Two Facebook researchers from Paris create a new one for FB neural networkcapable of solving complex mathematical equations, even those dealing with mathematical analysis. Their work is described in article dated December 2, published in the arXiv archive (a repository of scientific research administered by Cornell University). This is another big step forward for neural networks.
If today’s students could get their hands on a copy of the latest neural network Facebook, they could cheat throughout the third part of the calculus course. They could even solve the differential equation shown above in less than 30 seconds.
Well, okay, maybe this network won’t be a replacement anytime soon. Wolfram alpha, but Facebook has really created a model that can solve complex math problems, rather than do the simple old arithmetic that AI models used to deal with.
This work is a huge leap forward in the ability of computers to understand mathematical logic. The research is outlined in a new article Deep Learning for Symbolic Mathematics (“Deep Learning in Symbolic Mathematics”) published in arXiv. Two Parisian Facebook scientists, Guillaume Lamplais and François Charton, led the way.
In the introduction to their work, the scientists point out that neural networks do not have a reputation for being geeks when it comes to computing from mathematical analysis or symbolic data analysis – mostly numbers that you cannot add, multiply, or perform any other operation on them.
“All data used by computers are numbers,” Lamplé and Charton tell the magazine. Popular mechanics… – In most cases, they represent such quantities as the intensity of the color in the image or the sales volume of the product. But sometimes numbers are used as symbols to denote objects or classes. For example, a particular age group can be represented by a number. “
“This is what makes it difficult for neural networks to solve problems with symbolic data,” they say. “They need to learn both data and symbolic rules.”
With their unique approach to parsing the mathematical logic of computers, Lamplé and Charton eliminated this problem by allowing their neural network to process and solve problems from mathematical analysis in about one second. In their paper, they argue that their neural network can outperform other commercial algebraic computing software packages such as Matlab or Wolfram Mathematicawhich industry professionals commonly use for integral calculations.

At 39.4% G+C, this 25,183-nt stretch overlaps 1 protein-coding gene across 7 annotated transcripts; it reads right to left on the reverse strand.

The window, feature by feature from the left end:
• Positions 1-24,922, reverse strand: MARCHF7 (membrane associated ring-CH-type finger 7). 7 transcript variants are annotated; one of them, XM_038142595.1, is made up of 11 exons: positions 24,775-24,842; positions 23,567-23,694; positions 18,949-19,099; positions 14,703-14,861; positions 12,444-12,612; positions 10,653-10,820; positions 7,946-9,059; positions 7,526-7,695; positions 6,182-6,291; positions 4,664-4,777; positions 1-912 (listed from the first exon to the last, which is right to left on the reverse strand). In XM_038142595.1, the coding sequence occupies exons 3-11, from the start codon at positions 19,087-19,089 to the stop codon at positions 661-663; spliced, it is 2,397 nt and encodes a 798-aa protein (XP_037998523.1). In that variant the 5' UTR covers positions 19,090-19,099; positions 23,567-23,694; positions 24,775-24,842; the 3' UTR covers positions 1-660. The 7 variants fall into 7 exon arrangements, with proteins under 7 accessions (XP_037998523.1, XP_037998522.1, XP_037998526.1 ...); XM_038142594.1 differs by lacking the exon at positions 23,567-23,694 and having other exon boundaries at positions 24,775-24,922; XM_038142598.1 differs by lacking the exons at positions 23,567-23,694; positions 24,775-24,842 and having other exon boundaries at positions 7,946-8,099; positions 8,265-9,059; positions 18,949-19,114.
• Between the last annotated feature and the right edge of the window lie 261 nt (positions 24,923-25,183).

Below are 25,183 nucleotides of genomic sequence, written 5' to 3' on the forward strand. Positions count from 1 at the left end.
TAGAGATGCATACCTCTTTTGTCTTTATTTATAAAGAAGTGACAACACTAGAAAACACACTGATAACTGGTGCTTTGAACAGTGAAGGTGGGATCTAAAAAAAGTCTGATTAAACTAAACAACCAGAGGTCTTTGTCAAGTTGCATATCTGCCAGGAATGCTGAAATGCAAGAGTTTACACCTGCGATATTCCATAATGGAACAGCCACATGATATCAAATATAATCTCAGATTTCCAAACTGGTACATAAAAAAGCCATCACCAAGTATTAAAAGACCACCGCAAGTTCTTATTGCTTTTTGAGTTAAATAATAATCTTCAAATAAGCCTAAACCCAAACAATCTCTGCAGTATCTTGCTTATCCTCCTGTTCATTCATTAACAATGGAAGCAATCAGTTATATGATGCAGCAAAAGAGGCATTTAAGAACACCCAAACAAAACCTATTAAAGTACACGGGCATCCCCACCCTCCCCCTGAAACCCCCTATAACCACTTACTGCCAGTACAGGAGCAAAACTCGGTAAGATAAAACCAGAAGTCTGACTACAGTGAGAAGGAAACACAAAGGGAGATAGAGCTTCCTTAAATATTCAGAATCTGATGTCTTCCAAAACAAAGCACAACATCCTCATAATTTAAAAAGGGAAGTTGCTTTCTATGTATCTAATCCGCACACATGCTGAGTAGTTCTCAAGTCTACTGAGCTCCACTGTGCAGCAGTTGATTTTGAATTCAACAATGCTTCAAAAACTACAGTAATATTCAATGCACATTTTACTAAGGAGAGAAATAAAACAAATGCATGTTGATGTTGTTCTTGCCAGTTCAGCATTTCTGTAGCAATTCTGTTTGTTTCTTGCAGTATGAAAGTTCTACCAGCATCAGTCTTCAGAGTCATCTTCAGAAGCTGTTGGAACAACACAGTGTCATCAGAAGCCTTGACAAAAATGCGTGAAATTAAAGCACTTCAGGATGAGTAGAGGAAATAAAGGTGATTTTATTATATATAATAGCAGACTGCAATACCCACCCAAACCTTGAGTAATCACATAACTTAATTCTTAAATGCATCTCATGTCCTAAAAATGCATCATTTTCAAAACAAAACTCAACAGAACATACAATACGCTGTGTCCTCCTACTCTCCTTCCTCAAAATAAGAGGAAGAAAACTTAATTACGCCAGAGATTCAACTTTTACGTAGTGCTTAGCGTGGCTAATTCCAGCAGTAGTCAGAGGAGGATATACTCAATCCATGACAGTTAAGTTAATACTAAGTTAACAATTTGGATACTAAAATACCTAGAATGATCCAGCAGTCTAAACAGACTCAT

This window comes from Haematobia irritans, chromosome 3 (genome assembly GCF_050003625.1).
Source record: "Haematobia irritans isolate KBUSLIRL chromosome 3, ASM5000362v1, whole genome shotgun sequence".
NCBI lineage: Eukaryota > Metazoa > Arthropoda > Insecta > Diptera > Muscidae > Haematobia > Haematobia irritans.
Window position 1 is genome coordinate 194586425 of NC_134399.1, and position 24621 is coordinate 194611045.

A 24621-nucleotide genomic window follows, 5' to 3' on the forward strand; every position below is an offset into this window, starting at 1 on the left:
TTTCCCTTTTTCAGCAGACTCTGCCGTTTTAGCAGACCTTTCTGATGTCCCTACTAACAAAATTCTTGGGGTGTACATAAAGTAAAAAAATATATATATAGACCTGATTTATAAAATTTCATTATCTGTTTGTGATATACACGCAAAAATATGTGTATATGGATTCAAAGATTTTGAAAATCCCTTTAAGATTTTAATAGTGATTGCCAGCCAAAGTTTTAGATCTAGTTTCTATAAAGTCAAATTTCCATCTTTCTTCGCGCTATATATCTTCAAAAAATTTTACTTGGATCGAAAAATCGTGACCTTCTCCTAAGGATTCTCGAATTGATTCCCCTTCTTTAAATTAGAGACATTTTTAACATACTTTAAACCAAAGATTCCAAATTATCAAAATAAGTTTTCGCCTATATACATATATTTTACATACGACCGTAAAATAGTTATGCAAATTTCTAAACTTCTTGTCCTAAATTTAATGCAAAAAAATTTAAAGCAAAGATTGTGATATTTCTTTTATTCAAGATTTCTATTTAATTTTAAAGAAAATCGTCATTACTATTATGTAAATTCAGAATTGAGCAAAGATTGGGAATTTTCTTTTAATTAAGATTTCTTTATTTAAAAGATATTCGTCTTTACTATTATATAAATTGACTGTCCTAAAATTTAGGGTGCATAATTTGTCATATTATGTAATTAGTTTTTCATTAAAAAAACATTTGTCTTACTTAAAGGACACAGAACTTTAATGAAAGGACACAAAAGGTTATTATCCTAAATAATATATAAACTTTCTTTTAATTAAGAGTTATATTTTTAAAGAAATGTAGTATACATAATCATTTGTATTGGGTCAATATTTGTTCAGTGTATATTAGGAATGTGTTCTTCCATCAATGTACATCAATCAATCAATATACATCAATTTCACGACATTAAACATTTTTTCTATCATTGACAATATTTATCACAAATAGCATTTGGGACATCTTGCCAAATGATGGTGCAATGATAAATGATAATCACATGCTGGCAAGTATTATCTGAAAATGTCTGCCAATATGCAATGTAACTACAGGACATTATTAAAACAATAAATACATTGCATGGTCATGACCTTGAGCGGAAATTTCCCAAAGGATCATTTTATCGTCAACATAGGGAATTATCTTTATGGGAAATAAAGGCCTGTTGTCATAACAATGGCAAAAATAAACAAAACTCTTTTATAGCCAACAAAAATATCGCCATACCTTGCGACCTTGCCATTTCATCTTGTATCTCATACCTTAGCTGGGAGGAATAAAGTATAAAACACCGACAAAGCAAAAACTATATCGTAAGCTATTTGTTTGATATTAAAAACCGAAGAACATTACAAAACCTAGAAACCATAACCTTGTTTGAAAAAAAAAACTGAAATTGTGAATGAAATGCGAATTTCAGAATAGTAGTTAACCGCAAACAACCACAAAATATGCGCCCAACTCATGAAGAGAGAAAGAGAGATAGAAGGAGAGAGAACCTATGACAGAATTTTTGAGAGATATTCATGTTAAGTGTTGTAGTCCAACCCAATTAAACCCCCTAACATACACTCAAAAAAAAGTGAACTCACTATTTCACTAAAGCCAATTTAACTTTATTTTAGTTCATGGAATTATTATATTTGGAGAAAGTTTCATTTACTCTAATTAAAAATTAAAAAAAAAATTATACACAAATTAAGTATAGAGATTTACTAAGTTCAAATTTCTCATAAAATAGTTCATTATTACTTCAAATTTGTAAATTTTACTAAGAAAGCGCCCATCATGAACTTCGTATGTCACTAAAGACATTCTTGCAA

Why do we need differential equations?
Just in case, if you have studied mathematics for a long time, recall: a differential equation is an equation with one or more derivatives of some function. Such equations can be used, for example, for calculation the rate of change in a rapidly increasing rabbit population, or perhaps the rate of decline in demand for a particular brand of sneaker.
The integral equation deals with some unknown function under the sign integral… If you’ve seen the movie Mean Girls and remember how during the math competition the heroine Lindsay Lohan shouted: “There is no limit!”, you are on the right track.
Lamplé and Charton say they decided to focus on differential equations and integrals for three main reasons:
These are complex tasks that are often taught in universities and which are difficult for people to solve (let’s leave the machines aside).
Problems of this kind are associated with manipulation of characters, similar to those performed in the language. “So we thought it was a good target for the natural language processing models that we use,” they say.
Finally, these problems made it easier for two researchers to create a large set of problems and solutions to train their model and validate the solutions.
The problem with neural networks
IN neural networks a biological approach to computing is used, that is, the ability to solve problems is based on the principles of the human brain. When we learn new associations or patterns, our brain builds connections between neurons. For example, when you see a cat, you notice that it has fur, two eyes, and four legs. Upon further examination, you notice that it is a small animal. Your brain is making a connection: it’s a cat, not a dog. All this time, neurons exchange electrical signals, building connections with each other. This is how we learn to recognize patterns.
Likewise, neural networks rely on layers of artificial “neurons” that mirror neurons in our brain, only these so-called neurons do the basic computation. When enough of these elements work together, the entire network can solve more complex problems, even if its individual layers are configured to handle only one kind of equations.